In this week’s study of Come, Follow Me—For Home and Church: Book of Mormon 2024, Nephi introduces us to Isaiah in the Book of Mormon. Some ask why he used the words of this prophet to amplify his own; Nephi’s decision to include chapters from Isaiah was likely multifaceted.
First, Nephi saw in Isaiah’s prophecies a powerful echo of his message, particularly regarding the consequences of sin, God’s promises of deliverance, and the coming Messiah. By including Isaiah’s words, Nephi reinforced his teachings and provided us with a witness to their truth. (See “Thoughts to Keep in Mind—Prophets and Prophecy“)
Many of Isaiah’s prophecies related to contemporary events in Judah and surrounding nations, some of which mirrored those faced by Nephi’s people. These prophecies served as a historical parallel, demonstrating God’s consistent patterns of interaction with His people throughout time. This helped Nephi’s people see their situations within a broader context, and leaves us with a greater understanding of God’s hand in human history and His potential intervention for future generations.
Both Isaiah and Nephi prophesied about the coming Messiah, Jesus Christ. Nephi explicitly stated his intention to “more fully persuade [his people] to believe in the Lord their Redeemer” (1 Nephi 19:23). By including Isaiah’s powerful messianic prophecies, particularly those describing Christ’s suffering and triumph, Nephi aimed to strengthen his people’s faith, as well as, future generations, and anticipation for the Savior’s appearance on the Western Hemisphere.
Ultimately, Nephi’s inclusion of Isaiah’s chapters reveals his deep conviction that these words were relevant and valuable for his own time and people, and for future times. He saw in them a confirmation of his call, a reinforcement of his teachings, and a source of hope and strength for his posterity.
These reasons highlight the profound importance Nephi placed on Isaiah’s work and its relevance to his people and us as latter-day readers.
Nephi’s Bridge: From Ancient Prophecies to Personal Growth
Bridging the vast gap between scripture and our lives can feel daunting. Nephi, however, had a remarkable perspective: “I did liken all scriptures unto us, that it might be for our profit and learning” (1 Nephi 19:23). In other words, he saw ancient verses as mirrors reflecting on him and his people, offering timeless lessons and illuminating their path.
As part of this week’s study in Follow Me—For Home and Church: Book of Mormon 2024 , we’ll follow Nephi’s guidance and explore 1 Nephi 20–22 with an eye toward personal application. Consider these questions as you delve into Isaiah’s words:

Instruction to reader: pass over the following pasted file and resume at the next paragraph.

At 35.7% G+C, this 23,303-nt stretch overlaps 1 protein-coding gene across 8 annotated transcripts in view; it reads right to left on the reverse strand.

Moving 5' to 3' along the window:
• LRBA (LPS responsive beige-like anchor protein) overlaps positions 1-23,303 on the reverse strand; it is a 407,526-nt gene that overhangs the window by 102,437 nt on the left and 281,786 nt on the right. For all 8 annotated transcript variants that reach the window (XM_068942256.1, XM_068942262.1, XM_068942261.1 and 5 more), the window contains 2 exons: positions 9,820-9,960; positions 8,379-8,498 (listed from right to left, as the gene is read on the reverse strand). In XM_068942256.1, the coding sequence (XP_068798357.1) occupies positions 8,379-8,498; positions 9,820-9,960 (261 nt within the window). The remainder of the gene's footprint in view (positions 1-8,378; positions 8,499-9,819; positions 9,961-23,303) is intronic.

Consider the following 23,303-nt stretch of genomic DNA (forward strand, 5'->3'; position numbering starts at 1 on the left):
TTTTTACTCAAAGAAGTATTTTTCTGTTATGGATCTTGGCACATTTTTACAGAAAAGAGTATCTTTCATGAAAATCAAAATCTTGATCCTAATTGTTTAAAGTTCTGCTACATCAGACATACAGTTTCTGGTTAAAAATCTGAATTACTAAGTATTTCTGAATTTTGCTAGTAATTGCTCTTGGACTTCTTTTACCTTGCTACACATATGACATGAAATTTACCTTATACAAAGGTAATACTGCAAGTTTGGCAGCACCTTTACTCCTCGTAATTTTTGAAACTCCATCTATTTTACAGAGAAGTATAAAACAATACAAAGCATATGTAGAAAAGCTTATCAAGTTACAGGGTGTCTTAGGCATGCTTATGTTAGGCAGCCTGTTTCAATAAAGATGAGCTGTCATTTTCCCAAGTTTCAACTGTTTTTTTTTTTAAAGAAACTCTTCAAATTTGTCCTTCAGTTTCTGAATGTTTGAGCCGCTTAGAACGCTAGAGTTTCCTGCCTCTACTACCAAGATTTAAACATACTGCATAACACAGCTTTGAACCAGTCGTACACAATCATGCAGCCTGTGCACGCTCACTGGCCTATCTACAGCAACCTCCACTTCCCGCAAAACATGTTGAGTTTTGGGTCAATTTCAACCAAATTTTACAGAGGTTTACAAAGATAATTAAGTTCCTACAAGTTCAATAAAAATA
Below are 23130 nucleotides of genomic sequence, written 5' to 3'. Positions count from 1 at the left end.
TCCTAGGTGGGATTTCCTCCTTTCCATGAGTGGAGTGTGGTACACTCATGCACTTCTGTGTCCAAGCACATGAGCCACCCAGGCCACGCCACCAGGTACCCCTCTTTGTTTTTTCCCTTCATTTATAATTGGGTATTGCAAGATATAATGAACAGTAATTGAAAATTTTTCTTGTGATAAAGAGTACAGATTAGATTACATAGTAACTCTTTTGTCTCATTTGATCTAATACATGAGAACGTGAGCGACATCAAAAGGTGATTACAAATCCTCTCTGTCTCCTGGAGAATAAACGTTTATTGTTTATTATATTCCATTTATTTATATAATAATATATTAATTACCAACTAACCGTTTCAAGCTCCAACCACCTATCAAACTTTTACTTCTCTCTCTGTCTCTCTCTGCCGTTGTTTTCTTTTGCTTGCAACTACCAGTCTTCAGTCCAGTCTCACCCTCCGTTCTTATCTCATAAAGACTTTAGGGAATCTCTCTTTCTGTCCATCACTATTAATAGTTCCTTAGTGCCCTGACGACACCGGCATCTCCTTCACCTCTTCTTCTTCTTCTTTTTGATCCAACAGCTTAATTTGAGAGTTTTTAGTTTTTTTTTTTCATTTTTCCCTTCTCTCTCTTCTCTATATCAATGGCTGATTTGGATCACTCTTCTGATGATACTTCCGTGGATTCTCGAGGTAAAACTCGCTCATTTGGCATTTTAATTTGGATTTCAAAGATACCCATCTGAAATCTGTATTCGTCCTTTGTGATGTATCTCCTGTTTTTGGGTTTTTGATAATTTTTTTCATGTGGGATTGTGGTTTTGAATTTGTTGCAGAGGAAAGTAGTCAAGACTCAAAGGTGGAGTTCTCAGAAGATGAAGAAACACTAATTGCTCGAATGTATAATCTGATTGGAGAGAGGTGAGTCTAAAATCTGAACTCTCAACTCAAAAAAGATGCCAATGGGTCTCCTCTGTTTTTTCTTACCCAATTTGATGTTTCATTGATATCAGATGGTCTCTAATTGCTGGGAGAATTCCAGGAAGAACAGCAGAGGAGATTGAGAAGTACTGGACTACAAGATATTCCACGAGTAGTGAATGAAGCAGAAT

1 Nephi 20:1–9: Step into the shoes of Isaiah’s contemporaries. What sins blinded them to God’s love? Do any similar tendencies lurk in our hearts? Don’t shy away from uncomfortable truths – vulnerability is the soil from which personal growth springs.
1 Nephi 20:17–22: Witness how Heavenly Father patiently guides His people, even amidst disobedience. What specific methods does He use? How does this inspire you to follow His guidance in your own life? Perhaps it’s a nudge towards forgiveness, a whisper to reach out in service, or a call to strengthen your faith.
Beyond these prompts, stay open to personalized connections. Does a metaphor resonate? Does a specific warning strike a chord? As you actively “liken” the scriptures to yourself, they cease to be dusty relics and become vibrant tools for self-reflection and spiritual progress.
Remember, Nephi didn’t merely read Isaiah—he engaged with him, drawing parallels and lessons for his own time and circumstances, as well as, ours. Embrace this active approach. Ask questions, seek insights, and allow the Holy Spirit to illuminate the connections between ancient words and your modern journey.
By following Nephi’s example, we can transform scripture from an abstract text to a dynamic conversation, bridging the gap between the past and the present, and ultimately, paving the way for a richer, more meaningful relationship with God.
Dive deeper into this subject here:
- Isaiah 48 The Scriptural Meaning of Hearken, as Explored by John Bytheway
- Top 3 Book of Mormon Differences in 1 Nephi 20-21 compared with Isaiah 48-49
- Getting Into Isaiah 48–49 Through Nephi 20-21
- First Nephi 20 and Isaiah 48—The Furnace of Affliction
- Isaiah Chapter 48 in Poetic Form